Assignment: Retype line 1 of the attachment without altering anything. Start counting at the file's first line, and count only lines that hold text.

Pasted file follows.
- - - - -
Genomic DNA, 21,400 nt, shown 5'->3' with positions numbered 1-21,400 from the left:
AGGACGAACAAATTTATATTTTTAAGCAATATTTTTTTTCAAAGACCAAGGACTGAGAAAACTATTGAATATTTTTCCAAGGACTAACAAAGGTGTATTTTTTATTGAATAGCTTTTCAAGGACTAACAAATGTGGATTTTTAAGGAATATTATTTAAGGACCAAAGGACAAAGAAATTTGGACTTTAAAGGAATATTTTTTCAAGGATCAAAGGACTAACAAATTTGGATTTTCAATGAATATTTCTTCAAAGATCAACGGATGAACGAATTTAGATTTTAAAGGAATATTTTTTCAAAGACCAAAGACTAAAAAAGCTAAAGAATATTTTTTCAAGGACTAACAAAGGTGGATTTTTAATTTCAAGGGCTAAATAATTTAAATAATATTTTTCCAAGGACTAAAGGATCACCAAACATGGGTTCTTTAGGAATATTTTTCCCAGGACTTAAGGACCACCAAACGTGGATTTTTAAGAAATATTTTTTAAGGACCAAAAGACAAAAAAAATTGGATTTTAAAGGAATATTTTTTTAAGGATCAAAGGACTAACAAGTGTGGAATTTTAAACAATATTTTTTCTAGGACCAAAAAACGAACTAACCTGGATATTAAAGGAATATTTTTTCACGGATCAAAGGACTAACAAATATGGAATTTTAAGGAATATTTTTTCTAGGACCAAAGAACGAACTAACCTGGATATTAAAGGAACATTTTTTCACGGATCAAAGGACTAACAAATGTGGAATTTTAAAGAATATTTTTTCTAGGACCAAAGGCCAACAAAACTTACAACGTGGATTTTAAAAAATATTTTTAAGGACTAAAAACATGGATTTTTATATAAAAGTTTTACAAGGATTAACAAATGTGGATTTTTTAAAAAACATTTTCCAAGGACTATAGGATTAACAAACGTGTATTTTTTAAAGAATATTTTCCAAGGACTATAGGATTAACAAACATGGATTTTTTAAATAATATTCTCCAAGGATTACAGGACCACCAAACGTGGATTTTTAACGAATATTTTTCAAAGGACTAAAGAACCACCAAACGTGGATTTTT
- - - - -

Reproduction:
Genomic DNA, 21,400 nt, shown 5'->3' with positions numbered 1-21,400 from the left: